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2024 NFL Draft: Eric Smith, Loobert Denelus, Davius Richard among early standouts at HBCU Legacy Bowl

NEW ORLEANS -- "Opportunity" is the buzzword among players, coaches and organizers at the third annual HBCU Legacy Bowl practices, leading up to Saturday's all-star showcase game (4 p.m. ET on NFL Network and NFL+) that will feature the top 100 draft-eligible prospects from Historically Black Colleges and Universities.

Curiosity, though, might be an even more appropriate word after Monday's HBCU Combine and two days of practices in helmets and shoulder pads.

NFL scouts -- there were roughly 70 present on Monday, when 45 participants went through typical combine drills -- are curious if any of these players can help their respective rosters. Reps from all 32 teams have attended practices, as well.

Players have asked what it takes to get to the next level -- and stay there. Coaches of these teams are seeing if they can put enough things in place in a short amount of time to properly showcase these young men when the 2024 Allstate HBCU Legacy Bowl kicks off at Tulane University's Yulman Stadium.

So far, there are a handful of players with years of experience and tape -- and a few days of good practice showings -- to positively address some of the curiosity that's hanging over this week. Let's take a look at some of the standouts.

Eric Smith, CB, Florida A&M: Smith ran consecutive sub-4.4 40s at the combine and has shown to be sticky in coverage. He's 5-foot-10, 175 pounds, so not the biggest cover man, but he comes from a loaded Rattlers roster that won the Southwestern Athletic Conference and the Celebration Bowl. Speed and attitude can't be coached.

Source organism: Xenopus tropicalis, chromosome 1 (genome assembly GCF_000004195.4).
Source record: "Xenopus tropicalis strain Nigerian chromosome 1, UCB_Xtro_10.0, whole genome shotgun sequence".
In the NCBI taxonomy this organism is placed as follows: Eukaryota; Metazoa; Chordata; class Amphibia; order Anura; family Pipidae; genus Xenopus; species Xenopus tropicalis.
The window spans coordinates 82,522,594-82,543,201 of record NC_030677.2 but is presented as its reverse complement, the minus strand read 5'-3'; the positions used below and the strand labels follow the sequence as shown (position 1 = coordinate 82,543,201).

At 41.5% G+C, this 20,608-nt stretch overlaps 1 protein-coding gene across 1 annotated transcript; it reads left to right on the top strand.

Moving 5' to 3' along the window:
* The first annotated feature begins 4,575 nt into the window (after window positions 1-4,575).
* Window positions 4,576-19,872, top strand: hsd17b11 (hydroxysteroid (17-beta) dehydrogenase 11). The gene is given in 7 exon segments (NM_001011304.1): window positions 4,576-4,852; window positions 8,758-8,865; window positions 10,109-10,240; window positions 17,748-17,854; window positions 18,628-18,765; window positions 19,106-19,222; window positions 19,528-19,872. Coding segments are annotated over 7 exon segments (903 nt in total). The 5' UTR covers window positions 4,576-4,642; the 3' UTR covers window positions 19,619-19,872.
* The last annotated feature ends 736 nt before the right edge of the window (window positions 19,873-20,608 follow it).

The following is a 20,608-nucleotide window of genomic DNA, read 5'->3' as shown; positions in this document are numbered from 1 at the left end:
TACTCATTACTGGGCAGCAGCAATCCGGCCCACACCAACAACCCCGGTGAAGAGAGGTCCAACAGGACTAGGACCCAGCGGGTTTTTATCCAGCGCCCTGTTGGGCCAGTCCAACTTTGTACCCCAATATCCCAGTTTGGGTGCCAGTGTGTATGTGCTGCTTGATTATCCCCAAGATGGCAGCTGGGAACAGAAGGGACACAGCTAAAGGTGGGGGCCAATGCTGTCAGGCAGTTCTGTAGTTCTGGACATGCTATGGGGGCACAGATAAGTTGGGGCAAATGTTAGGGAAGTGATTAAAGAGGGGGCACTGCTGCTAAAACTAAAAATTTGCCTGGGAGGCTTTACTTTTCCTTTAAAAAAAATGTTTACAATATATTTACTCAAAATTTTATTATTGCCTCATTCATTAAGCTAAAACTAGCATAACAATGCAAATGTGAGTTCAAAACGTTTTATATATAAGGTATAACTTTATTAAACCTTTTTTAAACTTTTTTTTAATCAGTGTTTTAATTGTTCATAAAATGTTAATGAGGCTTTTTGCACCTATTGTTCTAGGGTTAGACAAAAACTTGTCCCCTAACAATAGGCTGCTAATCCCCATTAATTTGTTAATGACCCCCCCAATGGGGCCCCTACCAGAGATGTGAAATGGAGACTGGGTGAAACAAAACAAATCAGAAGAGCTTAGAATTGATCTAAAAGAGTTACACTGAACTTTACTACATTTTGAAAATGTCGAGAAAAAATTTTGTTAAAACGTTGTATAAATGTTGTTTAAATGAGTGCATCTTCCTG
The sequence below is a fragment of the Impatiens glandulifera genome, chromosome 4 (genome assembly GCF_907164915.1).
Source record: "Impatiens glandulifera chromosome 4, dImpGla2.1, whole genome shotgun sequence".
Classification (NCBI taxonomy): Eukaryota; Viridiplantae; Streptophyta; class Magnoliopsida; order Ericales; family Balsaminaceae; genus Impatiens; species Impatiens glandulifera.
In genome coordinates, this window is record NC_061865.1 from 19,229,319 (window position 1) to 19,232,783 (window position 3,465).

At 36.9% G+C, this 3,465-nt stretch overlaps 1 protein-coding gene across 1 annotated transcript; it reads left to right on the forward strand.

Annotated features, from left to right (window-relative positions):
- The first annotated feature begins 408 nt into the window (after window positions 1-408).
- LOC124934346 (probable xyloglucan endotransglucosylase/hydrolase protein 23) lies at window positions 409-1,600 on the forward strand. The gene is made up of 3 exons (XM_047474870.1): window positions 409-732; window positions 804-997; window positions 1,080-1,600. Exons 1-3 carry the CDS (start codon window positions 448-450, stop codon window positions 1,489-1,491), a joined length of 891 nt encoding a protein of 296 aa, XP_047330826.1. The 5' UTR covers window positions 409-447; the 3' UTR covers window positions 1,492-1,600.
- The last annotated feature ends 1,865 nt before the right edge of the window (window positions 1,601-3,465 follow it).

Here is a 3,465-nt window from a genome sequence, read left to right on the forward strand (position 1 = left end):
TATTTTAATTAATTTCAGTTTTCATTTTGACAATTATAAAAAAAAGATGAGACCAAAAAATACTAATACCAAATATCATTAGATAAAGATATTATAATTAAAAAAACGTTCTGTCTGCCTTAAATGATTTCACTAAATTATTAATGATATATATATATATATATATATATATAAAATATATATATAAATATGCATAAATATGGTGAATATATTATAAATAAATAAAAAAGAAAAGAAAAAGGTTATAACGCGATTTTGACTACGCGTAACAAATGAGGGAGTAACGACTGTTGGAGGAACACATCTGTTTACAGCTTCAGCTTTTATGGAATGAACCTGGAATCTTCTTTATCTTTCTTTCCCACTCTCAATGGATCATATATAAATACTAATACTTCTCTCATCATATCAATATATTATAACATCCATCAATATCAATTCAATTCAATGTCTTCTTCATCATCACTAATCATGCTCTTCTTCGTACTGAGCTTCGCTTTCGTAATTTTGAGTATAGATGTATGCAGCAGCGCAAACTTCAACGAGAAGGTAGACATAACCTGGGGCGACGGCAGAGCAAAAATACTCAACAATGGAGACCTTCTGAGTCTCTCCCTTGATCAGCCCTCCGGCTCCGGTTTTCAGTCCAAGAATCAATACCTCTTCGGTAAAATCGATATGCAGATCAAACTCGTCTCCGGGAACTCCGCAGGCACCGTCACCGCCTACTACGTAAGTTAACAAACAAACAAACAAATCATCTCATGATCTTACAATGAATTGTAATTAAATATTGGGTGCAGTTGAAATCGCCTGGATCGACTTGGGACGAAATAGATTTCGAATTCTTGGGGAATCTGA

Loobert Denelus, DT, Benedict College: The back-to-back Southern Intercollegiate Athletic Conference Defensive Player of the Year has been dominant and disruptive, literally ruining much of the offensive reps Team Robinson has tried to execute in practice. At 6-foot, 260 pounds, the Division II product doesn't have ideal size, but he could become a headache after spending some time in an NFL strength program, given his natural ability and high IQ.

Jeblonski Green, DT, South Carolina State: Green admits he gained too much weight during this past season, playing around 285-290 pounds at 6-1. He mainly lined up on the defensive interior, but didn't live up to expectations. He told me he's lost at least 20 pounds. He's been practicing at all three spots on the interior D-line this week and has been a difference maker. He's physically built like fellow South Carolina State alum Javon Hargrave, whom Green said he speaks to "all the time." According to Green, Hargrave told him to "just keep my head down and grind."

John Huggins, S, Jackson State: No prospect here looks more the part of an NFL player than Huggins (6-2, 211). Two NFL personnel officials told me at the combine that they were there specifically to see the Jackson State product. He didn't disappoint at the combine and has shown supreme athleticism, instincts and skills playing mainly as an in-the-box safety. Huggins started his career at Florida, but was dismissed for off-the-field issues.

Davius Richard, QB, North Carolina Central: The two-time Mid-Eastern Athletic Conference Offensive Player of the Year had a strong combine performance and has thrown the ball with more instinct, accuracy and touch than any other quarterback at this event. The respect he has from players on both teams is obvious; they often seek him out with questions or for conversation. The 6-3, 220-pounder is all business, too. It's typically hard for quarterbacks from HBCUs to get the attention of NFL teams. Richard seems to have done that.

Ian Wheeler, RB/KR/PR, Howard; Taymon Cooke, WR/KR/PR, North Carolina A&T; Brandon Codrington, CB/KR/PR, North Carolina Central: One of the best ways for small-college players to make NFL rosters is via special teams contributions, and these three return men are dangerous playmakers. College all-star games generally don't place a ton of emphasis on the kicking game, but there are functional in-game plans to allow punt returns at the Legacy Bowl in order to showcase these big-play threats. Codrington also has turned a lot of heads with a strong combine showing and extra feistiness in pass coverage.

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